World Poetry Day: Palm Sunday

Palm Sunday

For my friends and loved ones, the Year 11 girl whose grandma passed away this weekend, and for anyone else this may comfort.

Here, have these blessed things,
carry them with you as you journey home.
This knowledge will make you feel safe,
though you don’t really have that kind of faith.
It is spring now, and though you are alone,
soon you’ll be a pair of birds spreading wings.

Sometimes life leaves you standing in the wings,
and you can’t think of your lines, amongst the many things
going on around you – so many people, yet so alone,
and you’re sure what to call “home”
and all these months you’ve had faith,
but they were the one who made you feel safe

and you’re old as slang saying good is “safe”,
ending nights out with chips, fried chicken wings,
garlic bread, the echo of dance tracks from Faith-
less, swimming through the airwaves, thinking things
would always be this way, that home
would always be there, with family, not alone.

Never has the word held more weight: alone
like scissors to the nets that kept you safe
and in the truest sense of the word, you’re not home-
less, but it’s like being forced to fly with clipped wings.
Trying to remember how you dreamt of so many things
and you know you have to embrace fear, have faith

that this life is possible with enough self-belief and faith,
that you will have to build walls of arms, so you’re not alone
and force yourself to remember all the things
that seem so painful now, that you will be safe
because there are angels spreading wings
to guide you, and where you land will be your home.

Follow your heart home, and you won’t be alone.
Papier-mâché your faith, and you will be safe
as you spread your wings, you’ll see so many things.

Poetry Rivals 2013/14 Winner: Paradise

It’s been a long time since I wrote my poem Paradise, and nearly a year since I won first place in the Poetry Rivals competition. The poem was inspired by the No More Page 3 campaign, placing judgement on society, the newspaper, and not on the models.

Thanks to all those involved with Poetry Rivals, including host and mentor Mark Grist, judges Hollie McNish, Mixy and Tim Clare. A massive thanks to those at Poetry Rivals HQ who have had to put up with my emails, drawing out the filming with ideas of parks, fish and chips shops and newsagents. There was a moment where my local newsagents from my childhood may have been involved, but to my relief, they stopped responding (more on that when I write my one woman show!) Thanks also then go to the Roundhouse for being able to film the poem there. Lastly, a big thanks to Guy Larsen for his fantastic filming.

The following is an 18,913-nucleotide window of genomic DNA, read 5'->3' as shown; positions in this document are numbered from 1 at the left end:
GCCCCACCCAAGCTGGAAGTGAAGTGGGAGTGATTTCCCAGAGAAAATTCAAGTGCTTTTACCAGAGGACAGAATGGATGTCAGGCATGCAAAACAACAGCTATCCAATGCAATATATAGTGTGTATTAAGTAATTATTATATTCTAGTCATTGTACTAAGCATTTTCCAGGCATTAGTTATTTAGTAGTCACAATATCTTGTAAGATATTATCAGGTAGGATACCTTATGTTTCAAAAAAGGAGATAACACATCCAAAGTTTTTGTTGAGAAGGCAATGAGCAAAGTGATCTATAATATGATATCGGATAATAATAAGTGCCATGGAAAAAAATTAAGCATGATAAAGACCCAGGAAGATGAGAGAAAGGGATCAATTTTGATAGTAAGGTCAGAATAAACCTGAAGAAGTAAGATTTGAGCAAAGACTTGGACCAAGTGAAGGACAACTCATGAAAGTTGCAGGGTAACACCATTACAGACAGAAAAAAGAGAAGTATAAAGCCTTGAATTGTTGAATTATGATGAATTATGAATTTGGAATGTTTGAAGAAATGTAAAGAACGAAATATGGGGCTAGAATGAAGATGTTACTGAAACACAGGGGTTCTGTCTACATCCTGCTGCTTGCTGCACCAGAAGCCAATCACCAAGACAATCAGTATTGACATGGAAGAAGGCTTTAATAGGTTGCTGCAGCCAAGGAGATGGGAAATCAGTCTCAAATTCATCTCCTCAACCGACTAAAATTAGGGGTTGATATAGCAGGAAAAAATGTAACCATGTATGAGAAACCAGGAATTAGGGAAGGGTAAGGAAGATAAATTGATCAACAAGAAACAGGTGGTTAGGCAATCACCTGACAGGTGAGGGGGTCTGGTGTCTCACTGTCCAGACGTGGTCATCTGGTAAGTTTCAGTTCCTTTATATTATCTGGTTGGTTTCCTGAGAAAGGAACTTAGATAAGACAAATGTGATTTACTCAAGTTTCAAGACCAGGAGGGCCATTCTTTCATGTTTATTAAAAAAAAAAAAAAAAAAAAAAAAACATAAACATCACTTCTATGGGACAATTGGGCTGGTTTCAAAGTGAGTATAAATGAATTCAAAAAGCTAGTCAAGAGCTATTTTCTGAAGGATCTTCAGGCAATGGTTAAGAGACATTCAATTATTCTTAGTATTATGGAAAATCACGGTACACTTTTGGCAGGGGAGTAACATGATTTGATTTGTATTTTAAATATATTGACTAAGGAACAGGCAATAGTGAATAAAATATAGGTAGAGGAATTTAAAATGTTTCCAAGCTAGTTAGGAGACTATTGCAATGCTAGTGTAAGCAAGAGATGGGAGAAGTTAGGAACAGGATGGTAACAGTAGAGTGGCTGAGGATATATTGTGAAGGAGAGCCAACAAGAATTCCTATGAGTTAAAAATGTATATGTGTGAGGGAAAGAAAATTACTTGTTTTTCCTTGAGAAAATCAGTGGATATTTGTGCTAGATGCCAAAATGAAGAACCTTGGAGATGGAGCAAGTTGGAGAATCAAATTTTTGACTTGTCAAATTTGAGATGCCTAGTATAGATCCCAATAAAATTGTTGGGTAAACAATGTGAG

If you liked this poem, please buy a copy of my poetry pamphlet from Nasty Little Press. There are other poems too, and you might like them. It’s signed, limited edition and just £2. Themes touch on topics such as multiculturalism, education, love, the pursuit of happiness and having a digitally native childhood. Or else come to a gig; my next performance is at the Festival of Ideas as part of Open Generation on Saturday 11th April. I’ll bring some books along so you don’t have to pay P&P.

Frightened Robot Gun

Time is short and I have wasted a lot of the day after celebrating a friend’s birthday until the early hours. I’m going swimming soon but I’m already ready for bed. It’s been eventful so without further ado, I’ll let you know what’s been going on.

Firtsly, I went to see Frightened Rabbit back in September. Aside from annoying crowd members and post-work tiredness, it was a great gig. They didn’t play all the songs I would have liked but ‘Poke’ was amazing to see live and the highlight of the gig.

The week after I took a surreal trip to Norwich after work to perform at the launch of internet poetry – Bad Robot, an event organised by Catherine Woodward. Ross Sutherland was performing but sadly I didn’t get to speak to him. I spoke to Russell J Turner who was the surprise guest of the evening and had me itching to do his Googleseed poems. James Sykes was also reading and having not seen him before, I was really impressed, with his deadpan humour, he reminded me a bit of Tao Lin’s poetry. Thom James was seen, rather appropriately, in digital form. Unfortunately, not quite a hologram, but a really cool video flickering poetry across a screen.